$tSqlScriptDomPackage = Install-Package Microsoft.SqlServer.TransactSql.ScriptDom -Source ($packageSource.Name) -Scope CurrentUser
    # Get package
    $tSqlScriptDomPackage = Get-Package -Name Microsoft.SqlServer.TransactSql.ScriptDom

    # Load Microsoft.SqlServer.TransactSql.ScriptDom.dll .NET framework assembly into app domain for use in PS scripts
    $tSqlScriptDomPackageFolderPath = [System.IO.Path]::GetDirectoryName($tSqlScriptDomPackage.Source)
    Add-Type -LiteralPath "$tSqlScriptDomPackageFolderPath\lib\net462\Microsoft.SqlServer.TransactSql.ScriptDom.dll"
    $parser = New-Object Microsoft.SqlServer.TransactSql.ScriptDom.TSql150Parser($true) # Find the correct compatibility level https://learn.microsoft.com/en-us/sql/t-sql/statements/alter-database-transact-sql-compatibility-level?view=sql-server-ver16#compatibility_level--160--150--140--130--120--110--100--90--80- */

    # create an ParseError collection for any errors returned by parser
    $parseErrors = New-Object System.Collections.Generic.List[Microsoft.SqlServer.TransactSql.ScriptDom.ParseError]

    # create a StringReader for the script for parsing
    $stringReader = New-Object System.IO.StringReader($script)

    # parse the script
    $tSqlFragment = $parser.Parse($stringReader, [ref]$parseErrors)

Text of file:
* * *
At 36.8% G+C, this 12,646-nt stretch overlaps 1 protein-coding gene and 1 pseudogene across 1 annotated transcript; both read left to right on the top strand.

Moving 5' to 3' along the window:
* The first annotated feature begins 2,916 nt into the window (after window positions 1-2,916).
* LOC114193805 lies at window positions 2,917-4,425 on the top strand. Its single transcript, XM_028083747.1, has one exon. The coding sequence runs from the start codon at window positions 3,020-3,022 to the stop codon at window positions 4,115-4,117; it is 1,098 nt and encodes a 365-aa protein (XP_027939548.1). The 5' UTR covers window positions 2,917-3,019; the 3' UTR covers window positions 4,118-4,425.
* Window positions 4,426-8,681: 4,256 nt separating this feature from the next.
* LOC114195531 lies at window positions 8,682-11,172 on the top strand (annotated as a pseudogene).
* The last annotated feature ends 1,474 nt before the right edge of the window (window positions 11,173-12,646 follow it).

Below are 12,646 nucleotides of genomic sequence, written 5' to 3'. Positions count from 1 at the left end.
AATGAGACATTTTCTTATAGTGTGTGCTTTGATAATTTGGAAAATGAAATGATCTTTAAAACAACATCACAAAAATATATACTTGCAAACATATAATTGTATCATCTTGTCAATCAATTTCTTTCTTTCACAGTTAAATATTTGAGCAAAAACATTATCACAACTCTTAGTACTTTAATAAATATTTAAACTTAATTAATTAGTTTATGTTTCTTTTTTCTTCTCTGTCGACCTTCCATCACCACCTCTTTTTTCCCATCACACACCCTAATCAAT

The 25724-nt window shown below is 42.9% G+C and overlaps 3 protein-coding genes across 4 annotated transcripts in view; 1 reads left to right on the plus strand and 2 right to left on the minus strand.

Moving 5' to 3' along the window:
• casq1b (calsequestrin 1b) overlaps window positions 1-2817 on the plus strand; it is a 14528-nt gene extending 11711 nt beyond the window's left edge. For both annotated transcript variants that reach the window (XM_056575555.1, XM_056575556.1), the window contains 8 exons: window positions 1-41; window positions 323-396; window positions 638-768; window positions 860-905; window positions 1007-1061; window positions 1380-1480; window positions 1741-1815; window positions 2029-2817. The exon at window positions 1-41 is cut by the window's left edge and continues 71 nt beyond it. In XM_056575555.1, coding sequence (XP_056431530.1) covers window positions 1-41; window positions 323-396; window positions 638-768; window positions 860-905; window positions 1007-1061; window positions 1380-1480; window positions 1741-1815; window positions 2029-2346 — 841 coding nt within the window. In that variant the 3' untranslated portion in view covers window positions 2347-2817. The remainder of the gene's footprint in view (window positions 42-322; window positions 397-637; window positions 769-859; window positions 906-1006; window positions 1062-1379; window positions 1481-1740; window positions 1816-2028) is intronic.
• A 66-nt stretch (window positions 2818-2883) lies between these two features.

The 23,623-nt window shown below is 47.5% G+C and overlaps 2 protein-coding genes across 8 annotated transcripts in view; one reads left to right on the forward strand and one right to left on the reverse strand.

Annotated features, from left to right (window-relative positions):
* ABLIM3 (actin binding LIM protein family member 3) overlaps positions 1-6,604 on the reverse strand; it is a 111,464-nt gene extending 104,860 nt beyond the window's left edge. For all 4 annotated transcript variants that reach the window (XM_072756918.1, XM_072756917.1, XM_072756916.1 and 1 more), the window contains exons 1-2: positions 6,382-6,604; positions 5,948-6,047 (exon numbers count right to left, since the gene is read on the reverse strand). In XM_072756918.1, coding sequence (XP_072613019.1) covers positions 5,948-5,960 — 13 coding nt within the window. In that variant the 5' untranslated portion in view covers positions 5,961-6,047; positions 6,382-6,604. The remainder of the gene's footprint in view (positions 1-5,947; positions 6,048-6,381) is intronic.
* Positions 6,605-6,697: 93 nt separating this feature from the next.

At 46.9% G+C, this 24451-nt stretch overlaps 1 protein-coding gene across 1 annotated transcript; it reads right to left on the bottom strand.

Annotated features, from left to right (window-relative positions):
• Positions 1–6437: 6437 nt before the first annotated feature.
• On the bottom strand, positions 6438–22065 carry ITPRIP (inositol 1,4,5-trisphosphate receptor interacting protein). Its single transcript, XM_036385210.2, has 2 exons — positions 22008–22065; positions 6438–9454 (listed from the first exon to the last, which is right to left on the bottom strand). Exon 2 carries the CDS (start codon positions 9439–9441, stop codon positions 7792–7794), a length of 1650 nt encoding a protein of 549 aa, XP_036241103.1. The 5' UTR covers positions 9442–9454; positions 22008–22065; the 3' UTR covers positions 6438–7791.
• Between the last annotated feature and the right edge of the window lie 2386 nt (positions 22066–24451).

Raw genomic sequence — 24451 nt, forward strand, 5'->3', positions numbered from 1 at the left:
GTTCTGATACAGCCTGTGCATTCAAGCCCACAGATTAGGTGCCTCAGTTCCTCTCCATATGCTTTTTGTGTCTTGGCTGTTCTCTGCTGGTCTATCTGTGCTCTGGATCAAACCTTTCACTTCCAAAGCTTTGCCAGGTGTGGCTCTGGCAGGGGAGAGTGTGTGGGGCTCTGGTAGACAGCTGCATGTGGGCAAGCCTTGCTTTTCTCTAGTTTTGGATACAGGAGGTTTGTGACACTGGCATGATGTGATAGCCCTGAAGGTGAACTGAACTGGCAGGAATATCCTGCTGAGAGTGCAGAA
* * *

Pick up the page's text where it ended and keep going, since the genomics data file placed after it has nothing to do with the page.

# raise an exception if any parsing errors occur
    if ($parseErrors.Count -gt 0) {
        throw "$($parseErrors.Count) parsing error(s): $(($parseErrors | ConvertTo-Json))"
    $visitor = [MyVisitor]::new()

catch {

Here I'm using the TSql150Parser, which matches SQL Server 2019 according to the Compatibility level table

This would be the output

Data type Char is missing size at line 29, column 12, length 4
Data type Char is missing size at line 31, column 12, length 4
Data type Char is missing size at line 33, column 12, length 4
Data type Char is missing size at line 35, column 12, length 4
Data type Char is missing size at line 37, column 12, length 4
Data type Char is missing size at line 39, column 12, length 4
Data type Char is missing size at line 41, column 18, length 4
Data type Char is missing size at line 43, column 16, length 4
Data type Char is missing size at line 48, column 9, length 4